In order to teach students to write well, it requires that you get them to revise their sentences

Jostling me out of my grading groove this weekend was this item–another candidate for my collection of student sentences:

In order to be a successful advocate, it requires that you be extremely persistent.

I blogged about this type of sentence earlier: a moderately heavy modifier (“in order to…”) leads up to a maximally light subject (“it”). These elements, to my ears, beg to be tightened. The “it” cries out for elimination; the modifier, for incorporation into the main clause:

Being a successful advocate requires that you be extremely persistent.

(Or, taking it a step further: Being a successful advocate requires extreme persistence).

I’ve attributed the increase in such loose, wordy sentences, in part, to a decrease in how much students revise their papers. That’s not the full story—not everyone hears these sentences as excessively loose or wordy.  A student might re-read a paper full of them and not feel the slightest urge to revise anything.

But I’ve got other reasons for thinking that students aren’t casting their eyes back upwards—or leftwards–at what they’ve written. Consider the squiggly red lines that word processors generate under questionable word choices and grammatical errors. Even if students don’t notice the garbling of a sentence that begins one way and ends another, wouldn’t they at least notice a squiggly red line?

I certainly notice the red squiggles (and the green ones and the blue ones): they leap out to me as I marvel at why they’re still there. OK, it’s possible that students do notice the squiggles, and perhaps address some of them, but that they don’t care or don’t know how to fix all of them. For some reason, however, I prefer to think that their eyes simply never look back; that, as the spoken and written modes continue to merge (think text messaging), writers become like speakers in only worrying about what’s next. The past is over; there’s no sense in going back. If you have any corrections, make like Microsoft with its patches and simply tack them on to the end of what you’ve already said.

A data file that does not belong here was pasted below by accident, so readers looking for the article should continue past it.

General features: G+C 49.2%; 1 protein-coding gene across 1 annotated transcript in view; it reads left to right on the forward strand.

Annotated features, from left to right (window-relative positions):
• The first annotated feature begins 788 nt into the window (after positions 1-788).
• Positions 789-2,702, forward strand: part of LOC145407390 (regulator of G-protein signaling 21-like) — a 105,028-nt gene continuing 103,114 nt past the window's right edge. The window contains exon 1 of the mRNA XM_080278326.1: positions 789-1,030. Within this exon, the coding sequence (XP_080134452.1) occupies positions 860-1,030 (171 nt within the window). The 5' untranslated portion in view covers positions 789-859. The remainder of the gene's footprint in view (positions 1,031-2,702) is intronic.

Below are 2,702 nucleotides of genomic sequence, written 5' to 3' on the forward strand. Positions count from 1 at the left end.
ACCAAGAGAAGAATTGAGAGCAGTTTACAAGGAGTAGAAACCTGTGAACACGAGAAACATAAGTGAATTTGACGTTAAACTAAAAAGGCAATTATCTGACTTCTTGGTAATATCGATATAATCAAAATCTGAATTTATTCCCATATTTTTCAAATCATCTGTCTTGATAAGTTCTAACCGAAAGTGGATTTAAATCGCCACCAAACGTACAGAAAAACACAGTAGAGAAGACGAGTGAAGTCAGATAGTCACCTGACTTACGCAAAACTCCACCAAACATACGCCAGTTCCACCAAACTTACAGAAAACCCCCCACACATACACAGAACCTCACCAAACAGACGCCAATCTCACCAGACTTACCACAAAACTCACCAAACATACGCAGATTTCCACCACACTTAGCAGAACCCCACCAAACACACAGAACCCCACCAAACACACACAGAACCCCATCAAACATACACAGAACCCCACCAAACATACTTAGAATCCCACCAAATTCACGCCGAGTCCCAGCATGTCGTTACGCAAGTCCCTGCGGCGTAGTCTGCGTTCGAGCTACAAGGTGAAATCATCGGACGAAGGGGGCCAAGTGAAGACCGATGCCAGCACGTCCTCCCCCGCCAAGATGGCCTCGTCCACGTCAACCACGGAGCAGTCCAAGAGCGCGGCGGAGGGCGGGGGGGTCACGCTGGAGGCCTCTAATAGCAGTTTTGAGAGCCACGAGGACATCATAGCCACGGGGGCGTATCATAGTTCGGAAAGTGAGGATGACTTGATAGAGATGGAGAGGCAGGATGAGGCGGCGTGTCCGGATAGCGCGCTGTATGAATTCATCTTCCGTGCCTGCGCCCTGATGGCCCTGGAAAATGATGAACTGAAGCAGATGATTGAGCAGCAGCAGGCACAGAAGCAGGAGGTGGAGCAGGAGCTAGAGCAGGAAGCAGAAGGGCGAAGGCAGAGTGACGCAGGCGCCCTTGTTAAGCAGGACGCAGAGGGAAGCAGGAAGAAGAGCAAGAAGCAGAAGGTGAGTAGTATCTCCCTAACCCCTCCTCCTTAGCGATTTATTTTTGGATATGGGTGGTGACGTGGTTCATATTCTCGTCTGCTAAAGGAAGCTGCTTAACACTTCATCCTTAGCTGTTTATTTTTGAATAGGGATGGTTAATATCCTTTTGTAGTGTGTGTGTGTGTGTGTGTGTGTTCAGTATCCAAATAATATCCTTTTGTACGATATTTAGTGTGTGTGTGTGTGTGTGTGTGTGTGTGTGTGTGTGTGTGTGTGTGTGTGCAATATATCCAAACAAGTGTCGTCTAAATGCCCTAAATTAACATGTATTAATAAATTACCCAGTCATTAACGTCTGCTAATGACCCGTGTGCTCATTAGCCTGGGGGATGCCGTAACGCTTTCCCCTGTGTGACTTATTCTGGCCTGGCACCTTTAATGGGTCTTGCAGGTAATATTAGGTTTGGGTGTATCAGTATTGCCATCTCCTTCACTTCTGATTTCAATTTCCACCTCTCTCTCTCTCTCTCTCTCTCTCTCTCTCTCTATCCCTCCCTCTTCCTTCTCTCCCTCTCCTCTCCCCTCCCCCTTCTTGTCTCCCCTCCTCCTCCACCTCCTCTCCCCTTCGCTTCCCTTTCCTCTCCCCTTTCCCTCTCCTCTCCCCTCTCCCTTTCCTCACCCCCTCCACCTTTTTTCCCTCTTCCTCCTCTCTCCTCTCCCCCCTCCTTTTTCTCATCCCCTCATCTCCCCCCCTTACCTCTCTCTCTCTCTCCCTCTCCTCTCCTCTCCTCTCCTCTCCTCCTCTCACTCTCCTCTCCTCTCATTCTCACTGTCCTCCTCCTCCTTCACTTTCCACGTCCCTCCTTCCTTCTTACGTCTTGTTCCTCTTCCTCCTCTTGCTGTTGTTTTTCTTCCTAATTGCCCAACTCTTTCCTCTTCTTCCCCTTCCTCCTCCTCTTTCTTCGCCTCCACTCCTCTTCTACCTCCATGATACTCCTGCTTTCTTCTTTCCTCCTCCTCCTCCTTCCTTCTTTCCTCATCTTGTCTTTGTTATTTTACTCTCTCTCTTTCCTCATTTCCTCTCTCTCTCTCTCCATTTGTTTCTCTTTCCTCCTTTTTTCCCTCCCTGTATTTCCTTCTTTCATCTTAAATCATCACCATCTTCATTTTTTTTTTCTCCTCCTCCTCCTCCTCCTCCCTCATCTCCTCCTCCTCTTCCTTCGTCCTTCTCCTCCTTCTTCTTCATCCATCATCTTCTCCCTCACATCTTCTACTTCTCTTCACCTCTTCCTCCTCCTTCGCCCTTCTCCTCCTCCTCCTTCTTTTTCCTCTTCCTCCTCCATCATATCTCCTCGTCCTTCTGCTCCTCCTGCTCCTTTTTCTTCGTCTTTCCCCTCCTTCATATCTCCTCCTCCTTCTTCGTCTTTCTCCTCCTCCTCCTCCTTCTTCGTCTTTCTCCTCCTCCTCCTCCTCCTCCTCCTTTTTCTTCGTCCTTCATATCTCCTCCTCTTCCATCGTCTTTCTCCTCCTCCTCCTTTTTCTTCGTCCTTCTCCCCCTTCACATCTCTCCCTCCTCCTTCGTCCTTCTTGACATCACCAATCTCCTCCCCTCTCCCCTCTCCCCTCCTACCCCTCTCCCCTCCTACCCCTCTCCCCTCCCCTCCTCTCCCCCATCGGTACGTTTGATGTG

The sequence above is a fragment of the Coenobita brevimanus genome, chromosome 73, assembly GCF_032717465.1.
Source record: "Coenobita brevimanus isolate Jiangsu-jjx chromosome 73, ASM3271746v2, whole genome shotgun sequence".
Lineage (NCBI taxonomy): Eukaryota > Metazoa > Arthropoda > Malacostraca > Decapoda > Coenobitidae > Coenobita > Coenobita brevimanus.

All the more reason—assuming we don’t want a complete merger between speech and writing–for teachers to step in and make students revise—and revise repeatedly. Doug Lemov has posted a great piece on this: he discusses both the virtues of assigning students frequent, multiple revisions, and the impracticality of teachers constantly reading and giving feedback on dozens of full-length papers. His solution? Focus on the sentence—the smallest unit of prose that lends itself to multiple revisions, and have students–guided by feedback–revise given sentences over and over.

I’m guessing that such practice would foster, among other things, refined ears for looseness and wordiness. And with that, a gradual reduction in “In order to X, it requires that..”, “In X’s book, it discusses…”, “From doing Y, it seems that…”, “For those people who do A, they also do B”—and a whole extended family of similar sentences that have sometimes offered me a perversely welcome distraction from grading.

3 thoughts on “In order to teach students to write well, it requires that you get them to revise their sentences

  1. The interesting thing about that sentence is that it’s modeled completely on how one speaks. Often I’ll think and say some sort of clause and realize along the way it needs an assertion! Oops, let’s tack one on.

    Which is fine for speaking! (And hopefully dashed off blog comments from a phone )

    But clearly, people aren’t going back and turning stream of consciousness into logically flowing ideas and arguments.

    Like

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